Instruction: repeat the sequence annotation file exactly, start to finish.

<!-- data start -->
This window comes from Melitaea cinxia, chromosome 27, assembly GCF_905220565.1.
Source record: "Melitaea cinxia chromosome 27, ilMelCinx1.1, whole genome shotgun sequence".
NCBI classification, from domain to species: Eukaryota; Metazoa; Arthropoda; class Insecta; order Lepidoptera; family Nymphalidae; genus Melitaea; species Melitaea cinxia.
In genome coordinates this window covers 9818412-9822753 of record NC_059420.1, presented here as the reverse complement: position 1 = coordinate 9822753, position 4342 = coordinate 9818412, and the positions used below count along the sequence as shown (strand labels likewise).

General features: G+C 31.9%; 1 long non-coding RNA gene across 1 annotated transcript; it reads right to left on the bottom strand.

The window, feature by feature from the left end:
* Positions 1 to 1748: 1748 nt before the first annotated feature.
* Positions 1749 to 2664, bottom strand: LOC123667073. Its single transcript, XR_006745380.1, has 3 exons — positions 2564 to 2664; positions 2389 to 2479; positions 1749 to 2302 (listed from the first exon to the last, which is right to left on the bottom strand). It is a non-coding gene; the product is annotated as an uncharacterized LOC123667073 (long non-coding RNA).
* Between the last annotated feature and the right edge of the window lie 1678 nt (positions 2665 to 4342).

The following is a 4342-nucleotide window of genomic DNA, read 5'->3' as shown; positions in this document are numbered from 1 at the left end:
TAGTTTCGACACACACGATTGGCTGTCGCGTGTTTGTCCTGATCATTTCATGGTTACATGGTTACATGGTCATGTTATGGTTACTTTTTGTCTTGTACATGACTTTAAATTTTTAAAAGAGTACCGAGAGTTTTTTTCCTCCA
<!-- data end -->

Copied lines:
This window comes from Melitaea cinxia, chromosome 27, assembly GCF_905220565.1.
Source record: "Melitaea cinxia chromosome 27, ilMelCinx1.1, whole genome shotgun sequence".
NCBI classification, from domain to species: Eukaryota; Metazoa; Arthropoda; class Insecta; order Lepidoptera; family Nymphalidae; genus Melitaea; species Melitaea cinxia.
In genome coordinates this window covers 9818412-9822753 of record NC_059420.1, presented here as the reverse complement: position 1 = coordinate 9822753, position 4342 = coordinate 9818412, and the positions used below count along the sequence as shown (strand labels likewise).

General features: G+C 31.9%; 1 long non-coding RNA gene across 1 annotated transcript; it reads right to left on the bottom strand.

The window, feature by feature from the left end:
* Positions 1 to 1748: 1748 nt before the first annotated feature.
* Positions 1749 to 2664, bottom strand: LOC123667073. Its single transcript, XR_006745380.1, has 3 exons — positions 2564 to 2664; positions 2389 to 2479; positions 1749 to 2302 (listed from the first exon to the last, which is right to left on the bottom strand). It is a non-coding gene; the product is annotated as an uncharacterized LOC123667073 (long non-coding RNA).
* Between the last annotated feature and the right edge of the window lie 1678 nt (positions 2665 to 4342).

The following is a 4342-nucleotide window of genomic DNA, read 5'->3' as shown; positions in this document are numbered from 1 at the left end:
TAGTTTCGACACACACGATTGGCTGTCGCGTGTTTGTCCTGATCATTTCATGGTTACATGGTTACATGGTCATGTTATGGTTACTTTTTGTCTTGTACATGACTTTAAATTTTTAAAAGAGTACCGAGAGTTTTTTTCCTCCA